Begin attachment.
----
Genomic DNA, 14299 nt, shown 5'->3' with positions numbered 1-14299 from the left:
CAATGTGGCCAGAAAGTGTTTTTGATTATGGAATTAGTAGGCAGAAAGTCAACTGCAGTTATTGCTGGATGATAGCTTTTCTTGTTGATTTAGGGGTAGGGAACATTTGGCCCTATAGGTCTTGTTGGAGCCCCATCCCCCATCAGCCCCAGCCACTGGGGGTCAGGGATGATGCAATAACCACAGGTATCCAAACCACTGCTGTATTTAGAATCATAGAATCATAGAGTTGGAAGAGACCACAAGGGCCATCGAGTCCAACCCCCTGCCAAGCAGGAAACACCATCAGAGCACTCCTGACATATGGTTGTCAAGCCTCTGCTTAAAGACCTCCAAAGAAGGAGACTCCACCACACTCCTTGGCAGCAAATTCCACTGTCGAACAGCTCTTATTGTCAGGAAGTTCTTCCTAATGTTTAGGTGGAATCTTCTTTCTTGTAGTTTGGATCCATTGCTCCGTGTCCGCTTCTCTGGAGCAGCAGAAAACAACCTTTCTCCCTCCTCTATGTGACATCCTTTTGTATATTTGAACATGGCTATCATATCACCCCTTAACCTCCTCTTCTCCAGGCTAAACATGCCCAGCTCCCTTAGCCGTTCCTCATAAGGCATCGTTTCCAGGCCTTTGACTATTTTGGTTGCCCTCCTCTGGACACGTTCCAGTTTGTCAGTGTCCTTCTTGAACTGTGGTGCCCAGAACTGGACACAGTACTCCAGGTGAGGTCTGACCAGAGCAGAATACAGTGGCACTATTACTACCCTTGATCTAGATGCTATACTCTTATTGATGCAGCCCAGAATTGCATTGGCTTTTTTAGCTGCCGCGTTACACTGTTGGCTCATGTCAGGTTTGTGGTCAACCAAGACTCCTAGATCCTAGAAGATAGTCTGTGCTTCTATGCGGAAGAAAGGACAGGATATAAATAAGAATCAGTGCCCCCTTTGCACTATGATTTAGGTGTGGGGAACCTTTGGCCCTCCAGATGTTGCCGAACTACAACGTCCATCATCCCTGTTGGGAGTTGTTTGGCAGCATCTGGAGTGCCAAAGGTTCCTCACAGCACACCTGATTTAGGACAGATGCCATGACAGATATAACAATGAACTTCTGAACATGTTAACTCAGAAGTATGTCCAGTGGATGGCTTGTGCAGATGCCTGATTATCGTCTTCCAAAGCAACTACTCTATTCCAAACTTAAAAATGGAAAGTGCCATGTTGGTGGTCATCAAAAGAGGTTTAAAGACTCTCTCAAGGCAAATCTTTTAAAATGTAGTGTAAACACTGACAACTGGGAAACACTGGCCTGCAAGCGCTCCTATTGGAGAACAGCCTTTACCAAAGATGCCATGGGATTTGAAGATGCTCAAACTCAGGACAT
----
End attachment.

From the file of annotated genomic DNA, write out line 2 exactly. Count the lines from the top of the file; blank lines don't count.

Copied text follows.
CAATGTGGCCAGAAAGTGTTTTTGATTATGGAATTAGTAGGCAGAAAGTCAACTGCAGTTATTGCTGGATGATAGCTTTTCTTGTTGATTTAGGGGTAGGGAACATTTGGCCCTATAGGTCTTGTTGGAGCCCCATCCCCCATCAGCCCCAGCCACTGGGGGTCAGGGATGATGCAATAACCACAGGTATCCAAACCACTGCTGTATTTAGAATCATAGAATCATAGAGTTGGAAGAGACCACAAGGGCCATCGAGTCCAACCCCCTGCCAAGCAGGAAACACCATCAGAGCACTCCTGACATATGGTTGTCAAGCCTCTGCTTAAAGACCTCCAAAGAAGGAGACTCCACCACACTCCTTGGCAGCAAATTCCACTGTCGAACAGCTCTTATTGTCAGGAAGTTCTTCCTAATGTTTAGGTGGAATCTTCTTTCTTGTAGTTTGGATCCATTGCTCCGTGTCCGCTTCTCTGGAGCAGCAGAAAACAACCTTTCTCCCTCCTCTATGTGACATCCTTTTGTATATTTGAACATGGCTATCATATCACCCCTTAACCTCCTCTTCTCCAGGCTAAACATGCCCAGCTCCCTTAGCCGTTCCTCATAAGGCATCGTTTCCAGGCCTTTGACTATTTTGGTTGCCCTCCTCTGGACACGTTCCAGTTTGTCAGTGTCCTTCTTGAACTGTGGTGCCCAGAACTGGACACAGTACTCCAGGTGAGGTCTGACCAGAGCAGAATACAGTGGCACTATTACTACCCTTGATCTAGATGCTATACTCTTATTGATGCAGCCCAGAATTGCATTGGCTTTTTTAGCTGCCGCGTTACACTGTTGGCTCATGTCAGGTTTGTGGTCAACCAAGACTCCTAGATCCTAGAAGATAGTCTGTGCTTCTATGCGGAAGAAAGGACAGGATATAAATAAGAATCAGTGCCCCCTTTGCACTATGATTTAGGTGTGGGGAACCTTTGGCCCTCCAGATGTTGCCGAACTACAACGTCCATCATCCCTGTTGGGAGTTGTTTGGCAGCATCTGGAGTGCCAAAGGTTCCTCACAGCACACCTGATTTAGGACAGATGCCATGACAGATATAACAATGAACTTCTGAACATGTTAACTCAGAAGTATGTCCAGTGGATGGCTTGTGCAGATGCCTGATTATCGTCTTCCAAAGCAACTACTCTATTCCAAACTTAAAAATGGAAAGTGCCATGTTGGTGGTCATCAAAAGAGGTTTAAAGACTCTCTCAAGGCAAATCTTTTAAAATGTAGTGTAAACACTGACAACTGGGAAACACTGGCCTGCAAGCGCTCCTATTGGAGAACAGCCTTTACCAAAGATGCCATGGGATTTGAAGATGCTCAAACTCAGGACAT